Something about the way we’re wired makes us chase the “magic tool” that will somehow make us “better.”
Like the shelf of books we’ve ordered on Amazon after a podcast, believing the author’s genius will change the way we think, approach relationships, or organize our lives. But then we don’t open them. They’re a reference library of what could be.
We’re not criticizing you; we’re describing ourselves. (But if you can relate, then maybe we should set up a book swap. We’re game, if you are.)
When we take this part of ourselves to work with us, we buy tools with hopes that they will transform our teams and working lives. And then we get “fussed,” as our CEO would say, when that doesn’t happen.
We hear this a lot about sales engagement platforms (SEP), which are tools, not strategies. When used properly, sales engagement software supports what you want to do. It doesn’t tell you how to prospect and sell.
So if your team is hitting roadblocks and getting nowhere with your SEP, or you believe it’s possible to go further with it, then we’re here to guide you on a path beyond some of the common myths that keep a lot of sales teams grounded.
Myth One: “Our sales engagement software lets us set it and forget it.”
A lot of teams buy sales engagement software thinking they can functionally replace a bunch of entry-level sales reps, and the people they do employ can just pop prospects into sequences or cadences and effortlessly book tons of meetings.
These teams may be surprised to find that their SEP is a blank slate with no sales plays automatically loaded in, with blueprints that still require effort to set up, and with eventual sequences or cadences that still include some manual activities.
We’re not picking on anyone here; this is extremely common. But it’s important to identify this misunderstanding early, as reps on teams guided by this philosophy may become burned out and turn over very quickly. The expectation for prospect volume that typically comes with this myth is unrealistic and even inhumane, both for the prospects being bombarded with generic messaging and the reps trying to keep up with call tasks.
Not to mention, if this goes unchecked, then a bunch of emails will land in spam and hurt your overall email deliverability. Your brand reputation depends upon a responsible use of your SEP, which includes a strategic approach that properly designates your SEP as what it is: a tool in need of clear direction and good aim.
Truth: Your sales engagement strategy can help reps work smarter, not harder.
When you apply some strategy to the underlying goal behind this myth, which is most often a desire to automate redundant activities to free up reps’ time, then you can achieve the goal without sacrificing sanity or quality.
The majority of your strategy comes down to smart prospecting and intentional sales plays that suit both your prospects and your expectations for volume.
One of the first things you should do, when laying out a library of sequences or cadences for your reps, is to set levels of effort that are appropriate for prospect tiers or priority-levels.
Here are common tiers to consider:
- Tier One: Mostly manual steps, with pre-written email templates to serve as guides.
- Tier Two: A mix of manual and automated steps, with most emails either sending automatically or with limited personalization.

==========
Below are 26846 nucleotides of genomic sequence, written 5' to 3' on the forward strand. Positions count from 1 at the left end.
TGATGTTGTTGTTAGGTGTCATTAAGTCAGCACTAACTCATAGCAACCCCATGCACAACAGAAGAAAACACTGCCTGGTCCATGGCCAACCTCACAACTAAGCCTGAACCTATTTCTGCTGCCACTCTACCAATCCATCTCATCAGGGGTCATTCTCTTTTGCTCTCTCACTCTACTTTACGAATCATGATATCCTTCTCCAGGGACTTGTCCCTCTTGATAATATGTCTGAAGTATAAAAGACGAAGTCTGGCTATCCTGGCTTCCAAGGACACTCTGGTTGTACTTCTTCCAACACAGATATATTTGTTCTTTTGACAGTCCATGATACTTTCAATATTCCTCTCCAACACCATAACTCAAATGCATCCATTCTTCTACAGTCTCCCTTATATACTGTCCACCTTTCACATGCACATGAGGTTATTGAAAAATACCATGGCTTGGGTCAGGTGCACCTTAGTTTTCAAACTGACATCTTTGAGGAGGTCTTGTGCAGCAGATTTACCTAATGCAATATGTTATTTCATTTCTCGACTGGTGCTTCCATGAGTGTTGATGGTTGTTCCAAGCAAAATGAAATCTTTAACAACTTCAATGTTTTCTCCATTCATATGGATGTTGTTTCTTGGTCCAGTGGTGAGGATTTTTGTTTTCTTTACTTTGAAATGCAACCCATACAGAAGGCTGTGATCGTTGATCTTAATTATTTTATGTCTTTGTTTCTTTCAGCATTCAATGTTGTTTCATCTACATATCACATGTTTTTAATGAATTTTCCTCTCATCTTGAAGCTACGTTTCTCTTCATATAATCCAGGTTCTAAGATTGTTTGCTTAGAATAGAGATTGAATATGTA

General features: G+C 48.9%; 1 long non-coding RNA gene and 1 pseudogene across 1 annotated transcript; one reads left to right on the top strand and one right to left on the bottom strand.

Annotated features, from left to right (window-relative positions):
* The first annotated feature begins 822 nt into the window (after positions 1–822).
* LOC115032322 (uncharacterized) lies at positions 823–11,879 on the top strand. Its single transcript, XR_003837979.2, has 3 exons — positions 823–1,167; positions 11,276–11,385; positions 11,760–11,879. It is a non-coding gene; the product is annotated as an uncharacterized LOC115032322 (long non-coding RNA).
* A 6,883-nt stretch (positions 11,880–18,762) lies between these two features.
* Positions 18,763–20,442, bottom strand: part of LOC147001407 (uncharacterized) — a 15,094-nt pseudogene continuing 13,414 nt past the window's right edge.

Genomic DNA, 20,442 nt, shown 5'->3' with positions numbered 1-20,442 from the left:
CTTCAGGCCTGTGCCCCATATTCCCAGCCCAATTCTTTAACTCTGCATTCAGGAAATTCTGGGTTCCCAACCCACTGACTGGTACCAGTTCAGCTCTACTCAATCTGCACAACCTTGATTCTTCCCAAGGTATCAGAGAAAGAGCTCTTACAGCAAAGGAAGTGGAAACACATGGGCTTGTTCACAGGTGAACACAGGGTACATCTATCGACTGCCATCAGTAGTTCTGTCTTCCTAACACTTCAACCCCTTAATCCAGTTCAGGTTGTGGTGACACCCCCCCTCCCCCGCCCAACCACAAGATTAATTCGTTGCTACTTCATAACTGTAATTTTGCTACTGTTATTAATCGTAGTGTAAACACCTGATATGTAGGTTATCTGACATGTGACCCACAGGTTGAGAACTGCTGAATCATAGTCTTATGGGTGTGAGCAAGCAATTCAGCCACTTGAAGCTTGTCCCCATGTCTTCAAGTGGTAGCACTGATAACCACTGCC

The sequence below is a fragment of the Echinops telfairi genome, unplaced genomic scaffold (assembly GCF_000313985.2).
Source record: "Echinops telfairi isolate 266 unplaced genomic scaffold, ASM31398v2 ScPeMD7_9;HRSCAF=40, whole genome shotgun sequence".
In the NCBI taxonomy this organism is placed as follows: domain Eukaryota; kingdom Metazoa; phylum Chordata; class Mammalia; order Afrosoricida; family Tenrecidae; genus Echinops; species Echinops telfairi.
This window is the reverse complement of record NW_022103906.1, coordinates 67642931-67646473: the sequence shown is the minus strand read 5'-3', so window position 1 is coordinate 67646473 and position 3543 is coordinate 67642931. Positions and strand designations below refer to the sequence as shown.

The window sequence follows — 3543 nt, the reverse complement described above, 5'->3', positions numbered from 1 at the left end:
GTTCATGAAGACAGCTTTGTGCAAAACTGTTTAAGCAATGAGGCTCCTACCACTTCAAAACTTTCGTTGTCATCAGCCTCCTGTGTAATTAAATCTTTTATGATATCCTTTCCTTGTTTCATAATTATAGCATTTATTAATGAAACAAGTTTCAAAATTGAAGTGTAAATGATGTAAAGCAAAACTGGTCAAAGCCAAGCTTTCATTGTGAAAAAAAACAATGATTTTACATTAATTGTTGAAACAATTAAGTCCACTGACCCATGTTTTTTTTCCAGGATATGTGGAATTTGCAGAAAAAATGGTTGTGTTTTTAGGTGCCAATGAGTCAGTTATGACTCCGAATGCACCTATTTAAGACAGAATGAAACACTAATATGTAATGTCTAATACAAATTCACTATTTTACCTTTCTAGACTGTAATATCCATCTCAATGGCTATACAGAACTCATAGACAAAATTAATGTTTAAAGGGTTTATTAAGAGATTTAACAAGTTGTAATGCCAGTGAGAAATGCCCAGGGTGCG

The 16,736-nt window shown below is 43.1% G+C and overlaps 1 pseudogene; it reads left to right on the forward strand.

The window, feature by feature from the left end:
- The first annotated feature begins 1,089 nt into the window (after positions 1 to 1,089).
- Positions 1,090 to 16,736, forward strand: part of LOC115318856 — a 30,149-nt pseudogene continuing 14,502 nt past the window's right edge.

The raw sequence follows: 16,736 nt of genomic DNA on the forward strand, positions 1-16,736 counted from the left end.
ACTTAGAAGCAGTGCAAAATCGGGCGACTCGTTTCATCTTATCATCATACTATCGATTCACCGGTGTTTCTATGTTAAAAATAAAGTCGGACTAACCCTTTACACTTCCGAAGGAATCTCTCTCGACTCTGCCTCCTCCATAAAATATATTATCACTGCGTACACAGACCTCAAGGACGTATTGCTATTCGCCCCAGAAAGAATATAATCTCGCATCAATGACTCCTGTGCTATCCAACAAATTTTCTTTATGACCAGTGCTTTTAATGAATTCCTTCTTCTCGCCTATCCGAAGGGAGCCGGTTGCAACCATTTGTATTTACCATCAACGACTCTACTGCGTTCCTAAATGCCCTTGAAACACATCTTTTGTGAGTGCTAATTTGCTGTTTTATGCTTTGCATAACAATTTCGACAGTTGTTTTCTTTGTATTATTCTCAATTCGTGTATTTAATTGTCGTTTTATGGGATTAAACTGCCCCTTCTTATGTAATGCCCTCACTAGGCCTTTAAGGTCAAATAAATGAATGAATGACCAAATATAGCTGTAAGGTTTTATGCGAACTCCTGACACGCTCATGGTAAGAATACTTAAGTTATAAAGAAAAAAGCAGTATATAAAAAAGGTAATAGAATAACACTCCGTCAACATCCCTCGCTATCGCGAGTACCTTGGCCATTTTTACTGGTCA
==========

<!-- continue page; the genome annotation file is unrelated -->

- Tier Three: Mostly automated emails, with the potential for a manual step or two (call or social media step).
Your team will have to decide which personas and industries are appropriate for each tier, but once you do, your reps will have a very clear process to follow for deciding how much time and energy to invest into every prospect they identify.
If your goal is to increase your reps’ volume, with fewer manual steps, then you will want to focus most of their prospecting time identifying and engaging prospects suited for tier three sequences or cadences.
These will be more evergreen or generic, with mostly automated emails that send themselves with no effort from the reps. If there are any manual steps, they will likely be phone calls or low-engagement social media touches.
This leaves your reps open to handle the highest possible volume, while still following a strategic sales play that’s been written intentionally for the type of prospect they’re engaging. You won’t set them up for failure by asking them to simultaneously prospect a CEO and a director, with the same sequence or cadence and level of effort.
If you have different objectives, and want to more highly prioritize personalization, then you will focus more effort on tiers one and two. We will discuss more about degrees of personalization in the next section.
Myth Two: “SEPs aren’t personalized enough.”
“Sales engagement platforms are dead. It’s all about personalization.” This will get you hundreds of likes on LinkedIn. Why? Because personalizing messages is an artform, and it’s a lot cooler in the moment to write a one-off message to a CEO and get a response than it is to send 200 semi-personalized messages to directors and book five meetings over a month.
While it may be popular on LinkedIn, there is a logical fallacy in that argument. “Personalization” is not an opposing strategy to “a sales engagement platform.” If you hear “non-personalized messages” when you hear “sales engagement,” then you’re not yet familiar with what SEPs can actually do.
When SEPs were first introduced, it was enough to be persistent. You’d get meetings by sending even the most generic sequences, because prospects weren’t used to hearing from the same rep 10 different times in a month or so. Few people had a manual process good enough to manage that kind of outreach at scale.
Today, however, persistence is a dime a dozen. “Personalization” is the new standard of sales excellence, and many people falsely believe that SEPs are still all about emailing a bunch of people a string of emails over a set period of time and, for good measure, tossing in a few calls as if they’re Mailchimp with a built-in dialer.
The truth is that sales engagement strategy is rapidly evolving, and SEPs are a completely different animal today than they were a few years ago. They are capable of supporting a highly-sophisticated strategy with varying degrees of built-in personalization.
If your team isn’t satisfied with the personalization embedded into your sequences or cadences, then the problem is not your SEP. It’s your strategy.